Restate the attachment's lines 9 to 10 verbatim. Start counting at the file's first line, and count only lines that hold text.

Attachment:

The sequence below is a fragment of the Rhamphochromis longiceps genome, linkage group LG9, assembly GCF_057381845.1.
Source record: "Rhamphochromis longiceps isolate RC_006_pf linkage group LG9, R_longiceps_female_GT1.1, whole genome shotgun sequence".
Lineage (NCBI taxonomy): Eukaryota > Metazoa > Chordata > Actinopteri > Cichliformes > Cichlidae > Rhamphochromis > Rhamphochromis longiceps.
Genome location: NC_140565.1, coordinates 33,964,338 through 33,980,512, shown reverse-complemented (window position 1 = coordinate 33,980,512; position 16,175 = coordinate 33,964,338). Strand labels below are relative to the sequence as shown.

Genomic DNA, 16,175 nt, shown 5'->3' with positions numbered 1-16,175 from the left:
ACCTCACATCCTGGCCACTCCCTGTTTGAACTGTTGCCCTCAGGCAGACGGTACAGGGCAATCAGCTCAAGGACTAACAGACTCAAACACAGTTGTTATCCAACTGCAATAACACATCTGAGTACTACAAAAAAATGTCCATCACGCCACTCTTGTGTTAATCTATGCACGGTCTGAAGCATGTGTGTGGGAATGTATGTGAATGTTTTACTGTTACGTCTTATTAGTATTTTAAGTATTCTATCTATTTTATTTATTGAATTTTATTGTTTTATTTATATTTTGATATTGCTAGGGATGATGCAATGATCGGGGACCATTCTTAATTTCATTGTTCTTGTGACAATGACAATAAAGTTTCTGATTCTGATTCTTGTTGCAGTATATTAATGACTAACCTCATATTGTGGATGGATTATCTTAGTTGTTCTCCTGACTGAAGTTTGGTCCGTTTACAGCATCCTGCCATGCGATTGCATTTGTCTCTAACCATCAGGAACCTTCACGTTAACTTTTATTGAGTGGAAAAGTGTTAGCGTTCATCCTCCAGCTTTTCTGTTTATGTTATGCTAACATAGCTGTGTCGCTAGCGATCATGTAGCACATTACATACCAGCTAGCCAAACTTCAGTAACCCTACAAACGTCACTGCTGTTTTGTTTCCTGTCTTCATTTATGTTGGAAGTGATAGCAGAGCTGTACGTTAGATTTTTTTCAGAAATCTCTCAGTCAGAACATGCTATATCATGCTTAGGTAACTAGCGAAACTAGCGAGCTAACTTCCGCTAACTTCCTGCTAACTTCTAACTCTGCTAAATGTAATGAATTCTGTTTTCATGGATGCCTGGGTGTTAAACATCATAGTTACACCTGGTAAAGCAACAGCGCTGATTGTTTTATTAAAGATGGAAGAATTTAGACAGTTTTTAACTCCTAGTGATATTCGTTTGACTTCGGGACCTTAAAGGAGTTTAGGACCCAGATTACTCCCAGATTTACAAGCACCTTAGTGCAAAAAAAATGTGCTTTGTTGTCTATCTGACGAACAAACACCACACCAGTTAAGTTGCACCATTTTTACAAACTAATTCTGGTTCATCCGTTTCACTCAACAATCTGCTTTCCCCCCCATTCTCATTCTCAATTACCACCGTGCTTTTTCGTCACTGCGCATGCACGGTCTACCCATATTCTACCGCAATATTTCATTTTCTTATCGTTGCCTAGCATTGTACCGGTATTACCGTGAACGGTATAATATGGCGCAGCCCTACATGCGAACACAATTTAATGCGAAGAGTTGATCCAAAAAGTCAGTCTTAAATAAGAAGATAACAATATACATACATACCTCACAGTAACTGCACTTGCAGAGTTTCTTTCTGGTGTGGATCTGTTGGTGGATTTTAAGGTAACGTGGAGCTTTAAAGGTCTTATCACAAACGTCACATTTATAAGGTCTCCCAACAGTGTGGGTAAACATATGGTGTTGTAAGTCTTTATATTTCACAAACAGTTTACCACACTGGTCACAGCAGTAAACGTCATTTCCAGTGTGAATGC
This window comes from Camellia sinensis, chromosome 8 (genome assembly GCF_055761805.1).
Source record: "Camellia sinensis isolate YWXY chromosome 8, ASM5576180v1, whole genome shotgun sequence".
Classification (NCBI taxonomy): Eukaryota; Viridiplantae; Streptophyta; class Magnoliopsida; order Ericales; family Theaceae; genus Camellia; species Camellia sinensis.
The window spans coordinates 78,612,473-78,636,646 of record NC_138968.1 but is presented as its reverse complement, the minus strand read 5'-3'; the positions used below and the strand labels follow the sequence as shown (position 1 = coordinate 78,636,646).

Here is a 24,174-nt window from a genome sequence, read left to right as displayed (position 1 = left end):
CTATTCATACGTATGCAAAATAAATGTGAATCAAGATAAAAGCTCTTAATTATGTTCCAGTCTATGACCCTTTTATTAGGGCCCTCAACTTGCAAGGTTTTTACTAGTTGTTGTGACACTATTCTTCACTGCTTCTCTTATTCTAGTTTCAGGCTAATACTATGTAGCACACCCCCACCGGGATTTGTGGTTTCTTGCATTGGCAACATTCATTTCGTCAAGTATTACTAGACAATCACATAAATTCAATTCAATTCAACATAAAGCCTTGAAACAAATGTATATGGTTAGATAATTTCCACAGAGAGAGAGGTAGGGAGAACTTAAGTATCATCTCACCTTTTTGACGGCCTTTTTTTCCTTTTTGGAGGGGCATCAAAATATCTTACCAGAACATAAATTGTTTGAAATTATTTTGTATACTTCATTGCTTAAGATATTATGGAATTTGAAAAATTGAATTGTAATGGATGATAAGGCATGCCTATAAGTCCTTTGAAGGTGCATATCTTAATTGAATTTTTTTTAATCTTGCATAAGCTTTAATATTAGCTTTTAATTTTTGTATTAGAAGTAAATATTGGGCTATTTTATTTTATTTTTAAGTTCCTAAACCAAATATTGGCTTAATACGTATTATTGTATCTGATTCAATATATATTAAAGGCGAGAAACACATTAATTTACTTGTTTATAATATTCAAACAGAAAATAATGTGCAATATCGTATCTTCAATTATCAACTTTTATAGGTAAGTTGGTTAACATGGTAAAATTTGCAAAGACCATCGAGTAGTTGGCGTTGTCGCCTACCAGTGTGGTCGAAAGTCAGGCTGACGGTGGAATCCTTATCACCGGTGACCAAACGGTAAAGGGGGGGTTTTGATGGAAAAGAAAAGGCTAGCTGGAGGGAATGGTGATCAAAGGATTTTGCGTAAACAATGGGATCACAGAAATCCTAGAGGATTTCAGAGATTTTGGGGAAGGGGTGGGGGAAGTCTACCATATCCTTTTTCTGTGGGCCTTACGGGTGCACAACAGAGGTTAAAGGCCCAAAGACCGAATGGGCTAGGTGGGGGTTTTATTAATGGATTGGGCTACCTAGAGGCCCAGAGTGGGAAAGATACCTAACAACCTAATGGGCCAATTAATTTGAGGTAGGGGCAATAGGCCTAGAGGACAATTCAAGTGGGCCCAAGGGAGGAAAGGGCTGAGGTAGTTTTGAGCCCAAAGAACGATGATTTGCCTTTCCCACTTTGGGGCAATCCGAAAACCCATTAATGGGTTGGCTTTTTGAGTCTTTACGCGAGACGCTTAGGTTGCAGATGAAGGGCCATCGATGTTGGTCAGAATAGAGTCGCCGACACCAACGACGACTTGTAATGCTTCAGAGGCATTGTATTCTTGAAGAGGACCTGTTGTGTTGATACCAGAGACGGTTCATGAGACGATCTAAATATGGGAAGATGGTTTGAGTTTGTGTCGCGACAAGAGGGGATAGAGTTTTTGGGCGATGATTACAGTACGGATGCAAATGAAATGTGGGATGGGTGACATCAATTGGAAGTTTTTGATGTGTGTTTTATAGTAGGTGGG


Classification (NCBI taxonomy): Eukaryota; Viridiplantae; Streptophyta; class Magnoliopsida; order Ericales; family Theaceae; genus Camellia; species Camellia sinensis.
The window spans coordinates 78,612,473-78,636,646 of record NC_138968.1 but is presented as its reverse complement, the minus strand read 5'-3'; the positions used below and the strand labels follow the sequence as shown (position 1 = coordinate 78,636,646).